Local filmmaker Rex Moribe explores Honolulu’s homelessness issue by giving a GoPro to the Martin family—Father Tracy, his wife Tabatha and their 3-year-old daughter, Thalia—they themselves are homeless, living in the growing homeless encampment on the makai side of Kaka’ako. Through interviews and actual GoPro footage by young Thalia on her daily routine (riding her tricycle through tents, playing with the “neighborhood kids”), Moribe filmed the Martin family between August through December 2014. He delves into the psychology of Tracy, the patriarch (he admits to making mistakes, personal and financial, that forced them to live on the streets), follows Tabatha to her daily job as parking attendant at a recreation center, and captures a slice of life in Kaka’ako, a hotspot for the homeless in Honolulu.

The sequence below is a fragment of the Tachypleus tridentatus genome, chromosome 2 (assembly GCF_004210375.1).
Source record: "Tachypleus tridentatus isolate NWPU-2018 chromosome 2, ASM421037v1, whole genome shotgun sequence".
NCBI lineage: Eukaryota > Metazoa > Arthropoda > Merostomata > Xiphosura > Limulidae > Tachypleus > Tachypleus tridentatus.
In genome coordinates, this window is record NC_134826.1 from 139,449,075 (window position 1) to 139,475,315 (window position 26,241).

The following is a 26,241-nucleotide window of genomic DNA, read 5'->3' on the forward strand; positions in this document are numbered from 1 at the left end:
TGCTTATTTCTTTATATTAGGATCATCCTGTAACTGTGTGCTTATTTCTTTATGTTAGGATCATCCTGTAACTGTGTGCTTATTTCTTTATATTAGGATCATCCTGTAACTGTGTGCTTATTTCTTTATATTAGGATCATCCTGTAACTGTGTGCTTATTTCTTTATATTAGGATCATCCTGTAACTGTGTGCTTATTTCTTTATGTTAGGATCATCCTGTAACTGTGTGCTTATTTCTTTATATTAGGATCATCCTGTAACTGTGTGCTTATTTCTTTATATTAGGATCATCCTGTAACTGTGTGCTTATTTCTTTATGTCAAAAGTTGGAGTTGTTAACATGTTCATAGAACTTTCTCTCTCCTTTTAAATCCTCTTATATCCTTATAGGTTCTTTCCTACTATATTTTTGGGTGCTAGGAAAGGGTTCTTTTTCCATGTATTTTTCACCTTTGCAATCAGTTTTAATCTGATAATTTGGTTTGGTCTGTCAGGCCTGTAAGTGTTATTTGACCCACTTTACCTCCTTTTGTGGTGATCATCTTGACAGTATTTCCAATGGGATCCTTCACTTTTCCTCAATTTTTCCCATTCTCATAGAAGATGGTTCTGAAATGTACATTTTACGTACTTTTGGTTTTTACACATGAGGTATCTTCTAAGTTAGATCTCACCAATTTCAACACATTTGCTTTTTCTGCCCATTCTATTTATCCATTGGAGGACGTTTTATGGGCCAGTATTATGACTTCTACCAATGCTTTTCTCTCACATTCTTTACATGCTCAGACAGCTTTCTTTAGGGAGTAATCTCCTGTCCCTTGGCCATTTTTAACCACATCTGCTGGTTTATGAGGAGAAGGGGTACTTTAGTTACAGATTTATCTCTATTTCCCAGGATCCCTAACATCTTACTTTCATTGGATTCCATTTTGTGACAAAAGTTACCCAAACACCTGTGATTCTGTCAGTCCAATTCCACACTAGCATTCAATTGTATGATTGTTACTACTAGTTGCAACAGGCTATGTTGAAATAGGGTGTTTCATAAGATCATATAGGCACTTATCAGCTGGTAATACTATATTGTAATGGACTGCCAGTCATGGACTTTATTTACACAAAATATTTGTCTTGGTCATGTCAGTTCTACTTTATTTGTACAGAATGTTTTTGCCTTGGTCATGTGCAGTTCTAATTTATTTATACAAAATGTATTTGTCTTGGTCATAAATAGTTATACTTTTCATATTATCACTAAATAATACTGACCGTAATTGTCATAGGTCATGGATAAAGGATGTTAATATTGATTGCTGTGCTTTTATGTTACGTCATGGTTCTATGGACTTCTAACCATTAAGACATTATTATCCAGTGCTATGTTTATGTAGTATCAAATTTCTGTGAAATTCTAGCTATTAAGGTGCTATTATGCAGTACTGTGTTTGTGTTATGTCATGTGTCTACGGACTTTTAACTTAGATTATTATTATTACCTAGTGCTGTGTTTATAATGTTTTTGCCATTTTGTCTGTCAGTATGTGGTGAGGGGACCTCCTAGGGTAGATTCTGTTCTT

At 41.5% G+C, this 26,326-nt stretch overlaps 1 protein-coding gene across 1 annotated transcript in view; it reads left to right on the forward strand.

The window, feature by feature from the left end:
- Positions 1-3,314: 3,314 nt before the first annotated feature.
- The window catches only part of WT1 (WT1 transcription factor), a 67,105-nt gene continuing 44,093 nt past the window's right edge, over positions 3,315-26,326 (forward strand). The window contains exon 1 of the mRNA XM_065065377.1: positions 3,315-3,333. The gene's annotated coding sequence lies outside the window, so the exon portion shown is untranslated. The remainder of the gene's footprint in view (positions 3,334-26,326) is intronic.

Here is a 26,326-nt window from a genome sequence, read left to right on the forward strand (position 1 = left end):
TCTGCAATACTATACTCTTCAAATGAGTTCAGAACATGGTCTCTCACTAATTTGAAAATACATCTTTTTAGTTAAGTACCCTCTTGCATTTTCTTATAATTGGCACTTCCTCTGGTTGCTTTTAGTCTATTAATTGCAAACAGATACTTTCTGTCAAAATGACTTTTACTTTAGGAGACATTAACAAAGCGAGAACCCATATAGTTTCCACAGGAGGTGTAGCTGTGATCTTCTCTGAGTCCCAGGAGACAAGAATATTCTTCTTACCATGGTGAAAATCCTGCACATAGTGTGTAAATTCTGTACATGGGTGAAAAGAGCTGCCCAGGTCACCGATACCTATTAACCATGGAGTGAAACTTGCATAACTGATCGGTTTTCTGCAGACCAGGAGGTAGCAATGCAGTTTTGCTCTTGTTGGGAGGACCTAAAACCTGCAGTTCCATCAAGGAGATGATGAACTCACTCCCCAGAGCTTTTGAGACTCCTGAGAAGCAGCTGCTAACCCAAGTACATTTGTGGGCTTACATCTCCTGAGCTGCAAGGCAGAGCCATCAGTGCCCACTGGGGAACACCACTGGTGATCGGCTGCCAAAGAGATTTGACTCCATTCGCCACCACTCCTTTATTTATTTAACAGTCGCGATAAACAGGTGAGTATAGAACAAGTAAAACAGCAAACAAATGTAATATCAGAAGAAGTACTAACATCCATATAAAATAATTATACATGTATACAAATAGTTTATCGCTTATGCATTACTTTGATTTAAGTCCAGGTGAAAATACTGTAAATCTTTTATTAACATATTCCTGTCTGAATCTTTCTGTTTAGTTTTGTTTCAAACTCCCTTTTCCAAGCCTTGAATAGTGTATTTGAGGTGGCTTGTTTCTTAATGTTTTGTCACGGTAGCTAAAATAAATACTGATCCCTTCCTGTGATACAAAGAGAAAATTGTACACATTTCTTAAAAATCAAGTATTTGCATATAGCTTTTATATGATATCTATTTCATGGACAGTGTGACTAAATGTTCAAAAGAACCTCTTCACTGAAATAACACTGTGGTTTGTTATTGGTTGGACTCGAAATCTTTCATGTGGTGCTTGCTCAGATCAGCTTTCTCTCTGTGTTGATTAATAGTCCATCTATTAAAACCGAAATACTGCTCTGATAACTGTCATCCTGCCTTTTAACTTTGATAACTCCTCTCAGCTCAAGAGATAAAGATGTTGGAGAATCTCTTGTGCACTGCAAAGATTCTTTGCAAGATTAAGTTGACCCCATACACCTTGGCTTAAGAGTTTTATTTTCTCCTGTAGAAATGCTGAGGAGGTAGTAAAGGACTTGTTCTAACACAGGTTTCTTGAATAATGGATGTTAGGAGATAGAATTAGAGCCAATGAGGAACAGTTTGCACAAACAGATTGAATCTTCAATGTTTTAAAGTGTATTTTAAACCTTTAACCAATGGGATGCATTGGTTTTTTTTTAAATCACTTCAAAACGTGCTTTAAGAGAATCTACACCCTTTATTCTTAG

At the midpoint of the film, the filmmaker brings it full circle, editing in scenes from the 1980 documentary THE SAND ISLAND STORY, directed by Victoria Keith and Jerry Rochford, where the filmmakers chronicle the attempts of Sand Island residents to forestall eviction by the State.
Homelessness, as well as the cost of living in Hawaii, is perhaps the most important political issue today. DEAR THALIA is a film that attempts to capture the story of one family’s struggle to survive in paradise, day-by-day. Sometimes, there is a need to put a human face, especially the face of a young 3-year old girl, in front to ignite a call-to-action.
— Anderson Le